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Korgy and Bass Are Two Jazz Dudes Making Sampladelic Chillout Music

It’s an aesthetic you’d expect to hear in swanky restaurants and upscale watering holes, but Korgy & Bass excel in a subtlety of minimalistic strokes.

Who: Alex Meltzer (bass, keyboards, synth), Barra Brown (drums, flute, keyboards)

Sounds Like: The lounge act at the annual Mensa Members Social.

For Fans Of: Zero 7, Stereolab.

The two guys in Korgy & Bass are immediately recognizable as "jazz dudes," so it's no surprise to find they don't do much that isn't musical. At the Fremont Theater, Alex Meltzer is waiting to perform with Noah Bernstein of Grammies, when his bandmate, Barra Brown, walks in, beaming with bright, glowing energy.

"Did you get contacts?" he exclaims, noticing the absence of Meltzer's token spectacles.

It's the first time they've seen one another since Barra left for a several-week stint drumming for Shook Twins, an endeavor that, coupled with the other two ensembles where he writes most of the material, make his availability scarce.

The two met at an open jam session in 2015 and discussed attempting a collaboration a little less intellectual than the traditional jazz endeavors they'd typically played in while earning hefty music degrees—Brown from Lewis and Clark, and Meltzer from Arizona State.

"It was easy to get material together," Meltzer says. "I'm always chopping up samples, and I like the idea of improvising with that. I have a jazz degree in bass, so improvising was always something I loved to do."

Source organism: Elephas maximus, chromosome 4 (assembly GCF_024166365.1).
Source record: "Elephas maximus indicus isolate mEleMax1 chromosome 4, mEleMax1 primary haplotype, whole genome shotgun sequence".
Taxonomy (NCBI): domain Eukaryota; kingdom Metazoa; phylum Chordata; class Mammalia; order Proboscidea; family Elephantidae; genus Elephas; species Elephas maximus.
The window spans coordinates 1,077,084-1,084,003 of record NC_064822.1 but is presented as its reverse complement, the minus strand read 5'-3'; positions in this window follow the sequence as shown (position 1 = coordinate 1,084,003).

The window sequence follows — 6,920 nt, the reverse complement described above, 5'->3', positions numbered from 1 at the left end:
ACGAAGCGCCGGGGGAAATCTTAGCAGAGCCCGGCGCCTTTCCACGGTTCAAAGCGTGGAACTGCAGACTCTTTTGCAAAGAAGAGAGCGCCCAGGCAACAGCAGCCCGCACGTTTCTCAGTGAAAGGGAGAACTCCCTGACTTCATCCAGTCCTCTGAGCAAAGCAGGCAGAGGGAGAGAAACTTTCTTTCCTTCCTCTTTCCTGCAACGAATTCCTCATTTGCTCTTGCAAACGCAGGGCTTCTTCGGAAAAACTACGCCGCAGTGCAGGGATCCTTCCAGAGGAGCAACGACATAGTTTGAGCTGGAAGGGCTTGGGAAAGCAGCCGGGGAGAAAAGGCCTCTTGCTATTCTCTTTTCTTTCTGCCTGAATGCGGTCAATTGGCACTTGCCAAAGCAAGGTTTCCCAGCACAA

"We go from a song to an improvisation back to a song," Brown adds. "That's how our live show works, at least."

The eclectic pool of sampled material incorporated into their laid-back grooves ranges from snippets of Bernie Sanders speeches, automated telephone messages and audiobook passages played over breezy, chilled-out tones, all built upon Brown's foundation of ornate, stumbling percussion. It's an aesthetic you'd expect to hear in swanky restaurants and upscale watering holes, but Korgy & Bass excel in a subtlety of minimalistic strokes that allow their rotating cast of featured vocalists to take center stage, whether freestyle rapping or soulful crooning.

It's also imperative to point out that Brown is a phenomenal drummer. Not to throw shade on Meltzer, whose flair for melody evokes island-vacation naptime grooves, but anyone with drumstick callouses will immediately find an affinity for Brown's skeletal beats.

As is the case with such experienced players, the pair have already written their third effort, an EP composed of three instrumental suites they wrote via a long-distance email exchange while Brown was on the road. Their immediate plan for his next stint at home is another exercise in improvisations with various guest performers.

"The hope is to do 'Korgy & Bass featuring,'" Brown says. "We'll always feature a third person that's totally different for each show. That's what's cool about being just a duo—there are so many options to bring in other people to collaborate. Anyone we can think of who'd be good is an option."

SEE IT: Korgy & Bass play Holocene, 1001 SE Morrison St., with Brown Calculus and Amenta Abioto, on Wednesday, June 28. 8:30 pm. $8. 21+.